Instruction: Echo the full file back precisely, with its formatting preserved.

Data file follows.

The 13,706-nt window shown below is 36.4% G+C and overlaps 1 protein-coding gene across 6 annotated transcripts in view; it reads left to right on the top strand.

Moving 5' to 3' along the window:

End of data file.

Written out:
The 13,706-nt window shown below is 36.4% G+C and overlaps 1 protein-coding gene across 6 annotated transcripts in view; it reads left to right on the top strand.

Moving 5' to 3' along the window: